The Commercial Court granted the claimant an APO against 100 Bitcoin (worth over £1 Million at that time) that had been targeted in an email phishing attack.  The claimant's intended investment of 100 Bitcoin was intercepted, via a phishing email, and misdirected into a wallet held by fraudsters.  This was identified as being held with Coinbase in the UK (who were prevented from releasing the Bitcoins) and it is understood that Coinbase complied with the Court order and investigation.  The claimant sought the APO on the basis that Bitcoins were property, which the Court agreed with.

Robertson v Persons Unknown
civil 12 April 2019

Wealthy individual trader could be a consumer for Brussel Recast jurisdiction purposes

The High Court rejected the jurisdiction challenge of a defendant cryptocurrency trading platform, that had blocked the account of a wealthy individual trader.  Whilst the determination of whether an individual is trading for business or consumer purposes is fact-specific, in this case the individual, trading Bitcoin futures using her "surplus wealth", was a consumer.  Therefore the Claimant was entitled to bring proceedings in the English High Court, where she was domiciled, rather the courts of Cyprus (the defendant's domicile).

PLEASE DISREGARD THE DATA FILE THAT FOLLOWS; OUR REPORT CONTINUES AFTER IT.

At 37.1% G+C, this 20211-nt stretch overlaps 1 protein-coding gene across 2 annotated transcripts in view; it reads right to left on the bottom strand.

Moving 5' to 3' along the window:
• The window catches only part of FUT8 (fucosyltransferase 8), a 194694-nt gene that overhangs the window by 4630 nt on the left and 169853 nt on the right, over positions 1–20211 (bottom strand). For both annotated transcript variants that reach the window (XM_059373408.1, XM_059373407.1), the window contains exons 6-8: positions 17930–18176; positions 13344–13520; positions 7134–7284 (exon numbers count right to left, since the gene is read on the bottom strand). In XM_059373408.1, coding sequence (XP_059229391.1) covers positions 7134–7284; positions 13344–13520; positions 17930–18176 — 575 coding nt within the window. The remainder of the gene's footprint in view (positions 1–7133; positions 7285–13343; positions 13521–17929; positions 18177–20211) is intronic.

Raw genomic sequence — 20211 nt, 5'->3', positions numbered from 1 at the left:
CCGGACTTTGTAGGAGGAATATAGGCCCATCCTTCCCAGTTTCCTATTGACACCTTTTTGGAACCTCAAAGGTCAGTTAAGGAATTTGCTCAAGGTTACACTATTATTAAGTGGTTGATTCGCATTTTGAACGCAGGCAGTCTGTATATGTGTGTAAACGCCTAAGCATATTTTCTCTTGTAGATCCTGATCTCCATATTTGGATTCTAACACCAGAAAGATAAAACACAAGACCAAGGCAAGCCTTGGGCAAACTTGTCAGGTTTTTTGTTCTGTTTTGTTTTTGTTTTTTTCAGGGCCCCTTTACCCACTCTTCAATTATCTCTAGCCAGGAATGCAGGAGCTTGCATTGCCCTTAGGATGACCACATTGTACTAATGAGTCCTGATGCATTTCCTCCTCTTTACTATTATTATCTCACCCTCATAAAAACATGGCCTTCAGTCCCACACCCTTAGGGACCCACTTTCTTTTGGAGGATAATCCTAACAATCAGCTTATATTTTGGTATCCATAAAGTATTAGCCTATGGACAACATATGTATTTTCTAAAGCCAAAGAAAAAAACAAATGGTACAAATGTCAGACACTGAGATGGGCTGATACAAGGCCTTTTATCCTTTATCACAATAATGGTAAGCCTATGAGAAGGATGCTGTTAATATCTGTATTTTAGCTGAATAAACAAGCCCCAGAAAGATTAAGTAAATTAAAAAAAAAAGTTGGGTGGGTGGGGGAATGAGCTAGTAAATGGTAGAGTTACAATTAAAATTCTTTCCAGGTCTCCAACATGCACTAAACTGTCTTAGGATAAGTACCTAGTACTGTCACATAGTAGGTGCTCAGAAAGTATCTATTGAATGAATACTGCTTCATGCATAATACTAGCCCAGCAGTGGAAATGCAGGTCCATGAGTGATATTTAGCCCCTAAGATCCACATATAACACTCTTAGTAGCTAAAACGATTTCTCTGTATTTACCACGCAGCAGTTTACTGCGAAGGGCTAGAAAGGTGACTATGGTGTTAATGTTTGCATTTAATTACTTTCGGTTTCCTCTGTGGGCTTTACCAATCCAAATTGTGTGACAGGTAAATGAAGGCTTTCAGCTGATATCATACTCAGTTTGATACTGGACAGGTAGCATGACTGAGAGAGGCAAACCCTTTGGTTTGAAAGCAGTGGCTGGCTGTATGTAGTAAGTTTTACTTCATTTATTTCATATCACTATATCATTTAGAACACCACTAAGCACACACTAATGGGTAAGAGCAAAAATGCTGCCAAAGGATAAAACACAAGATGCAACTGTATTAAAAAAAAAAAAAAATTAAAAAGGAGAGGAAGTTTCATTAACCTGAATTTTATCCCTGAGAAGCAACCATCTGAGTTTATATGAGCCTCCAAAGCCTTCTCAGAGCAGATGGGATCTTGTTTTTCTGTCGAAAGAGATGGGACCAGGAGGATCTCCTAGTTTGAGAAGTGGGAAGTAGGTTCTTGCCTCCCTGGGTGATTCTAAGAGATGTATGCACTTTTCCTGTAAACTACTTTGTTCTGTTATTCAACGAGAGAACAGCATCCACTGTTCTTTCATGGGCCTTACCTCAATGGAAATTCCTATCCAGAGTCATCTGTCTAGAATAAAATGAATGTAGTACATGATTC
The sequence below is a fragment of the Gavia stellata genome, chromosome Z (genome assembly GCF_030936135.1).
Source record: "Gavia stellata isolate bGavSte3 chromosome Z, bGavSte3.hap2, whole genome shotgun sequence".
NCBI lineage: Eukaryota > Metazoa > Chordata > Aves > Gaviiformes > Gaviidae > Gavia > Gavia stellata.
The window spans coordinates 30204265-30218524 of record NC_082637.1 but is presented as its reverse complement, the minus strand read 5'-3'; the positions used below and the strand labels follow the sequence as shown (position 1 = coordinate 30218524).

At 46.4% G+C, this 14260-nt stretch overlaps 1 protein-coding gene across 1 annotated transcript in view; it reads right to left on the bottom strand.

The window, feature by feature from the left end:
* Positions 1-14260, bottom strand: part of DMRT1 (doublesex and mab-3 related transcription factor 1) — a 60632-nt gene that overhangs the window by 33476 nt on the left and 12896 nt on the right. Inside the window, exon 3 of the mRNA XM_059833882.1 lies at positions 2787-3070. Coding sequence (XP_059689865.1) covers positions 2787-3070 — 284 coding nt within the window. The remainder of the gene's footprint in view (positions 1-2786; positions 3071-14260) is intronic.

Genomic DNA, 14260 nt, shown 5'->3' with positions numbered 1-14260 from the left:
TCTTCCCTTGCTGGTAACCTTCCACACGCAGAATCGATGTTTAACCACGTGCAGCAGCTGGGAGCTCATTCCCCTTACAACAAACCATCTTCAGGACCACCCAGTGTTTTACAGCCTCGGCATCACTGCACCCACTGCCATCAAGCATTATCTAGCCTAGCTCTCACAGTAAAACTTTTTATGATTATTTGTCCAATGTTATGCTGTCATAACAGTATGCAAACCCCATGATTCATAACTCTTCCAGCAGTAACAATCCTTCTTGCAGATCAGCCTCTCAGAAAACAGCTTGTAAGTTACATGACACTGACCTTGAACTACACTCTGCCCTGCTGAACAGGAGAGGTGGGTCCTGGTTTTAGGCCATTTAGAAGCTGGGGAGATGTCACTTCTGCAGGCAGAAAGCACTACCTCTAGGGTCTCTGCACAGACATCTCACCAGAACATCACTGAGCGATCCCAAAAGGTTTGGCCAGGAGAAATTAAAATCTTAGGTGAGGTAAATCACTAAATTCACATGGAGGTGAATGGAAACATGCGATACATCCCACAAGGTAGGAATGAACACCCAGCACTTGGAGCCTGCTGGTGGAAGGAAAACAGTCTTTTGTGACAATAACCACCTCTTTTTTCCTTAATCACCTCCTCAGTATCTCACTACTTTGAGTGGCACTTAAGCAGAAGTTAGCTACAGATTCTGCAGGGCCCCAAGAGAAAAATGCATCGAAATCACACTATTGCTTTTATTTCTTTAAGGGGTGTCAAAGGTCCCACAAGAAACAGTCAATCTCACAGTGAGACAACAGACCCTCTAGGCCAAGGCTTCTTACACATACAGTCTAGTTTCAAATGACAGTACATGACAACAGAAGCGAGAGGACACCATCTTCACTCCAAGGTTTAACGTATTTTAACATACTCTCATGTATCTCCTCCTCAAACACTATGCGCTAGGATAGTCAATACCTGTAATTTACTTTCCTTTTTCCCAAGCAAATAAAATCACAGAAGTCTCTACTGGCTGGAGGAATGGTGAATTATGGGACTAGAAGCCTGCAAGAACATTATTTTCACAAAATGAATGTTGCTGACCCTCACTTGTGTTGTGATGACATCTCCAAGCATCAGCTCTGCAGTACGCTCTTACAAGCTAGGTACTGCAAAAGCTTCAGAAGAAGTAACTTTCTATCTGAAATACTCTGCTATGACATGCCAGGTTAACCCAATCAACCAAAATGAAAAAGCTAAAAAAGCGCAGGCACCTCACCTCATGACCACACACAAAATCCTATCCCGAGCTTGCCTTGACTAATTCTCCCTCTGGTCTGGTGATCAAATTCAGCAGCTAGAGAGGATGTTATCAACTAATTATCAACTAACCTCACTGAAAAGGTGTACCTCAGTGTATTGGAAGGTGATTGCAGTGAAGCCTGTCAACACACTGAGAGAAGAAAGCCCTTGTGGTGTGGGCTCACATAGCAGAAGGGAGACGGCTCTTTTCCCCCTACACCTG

Ang v Reliantco Investments Ltd [2019] EWHC 879 (Comm)
regulatory 11 December 2018

The House of Lords restates the Government's commitment to regulate the cryptocurrency market

A question was asked in the House of Lords on 11 December as to whether the Government has plans for market regulation of cryptocurrencies. It was confirmed by Lord Bates, by reference to the report prepared by the Cryptoassets Taskforce, that: cryptoasset exchanges and wallet providers would be brought within the scope of the anti-money laundering regulations; that there would be consultation on whether the regulatory perimeter needs expanding to include cryptoassets; and that it would issue a consultation to explore whether exchange tokens and wallet providers could be further regulated.